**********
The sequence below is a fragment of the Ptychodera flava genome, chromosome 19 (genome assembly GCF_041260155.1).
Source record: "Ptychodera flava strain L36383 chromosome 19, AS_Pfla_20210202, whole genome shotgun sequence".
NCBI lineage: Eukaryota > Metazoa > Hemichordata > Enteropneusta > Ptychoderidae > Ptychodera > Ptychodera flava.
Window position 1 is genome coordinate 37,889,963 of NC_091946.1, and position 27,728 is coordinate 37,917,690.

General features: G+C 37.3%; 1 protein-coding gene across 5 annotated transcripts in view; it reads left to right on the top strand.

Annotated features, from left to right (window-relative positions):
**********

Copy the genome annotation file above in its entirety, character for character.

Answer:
The sequence below is a fragment of the Ptychodera flava genome, chromosome 19 (genome assembly GCF_041260155.1).
Source record: "Ptychodera flava strain L36383 chromosome 19, AS_Pfla_20210202, whole genome shotgun sequence".
NCBI lineage: Eukaryota > Metazoa > Hemichordata > Enteropneusta > Ptychoderidae > Ptychodera > Ptychodera flava.
Window position 1 is genome coordinate 37,889,963 of NC_091946.1, and position 27,728 is coordinate 37,917,690.

General features: G+C 37.3%; 1 protein-coding gene across 5 annotated transcripts in view; it reads left to right on the top strand.

Annotated features, from left to right (window-relative positions):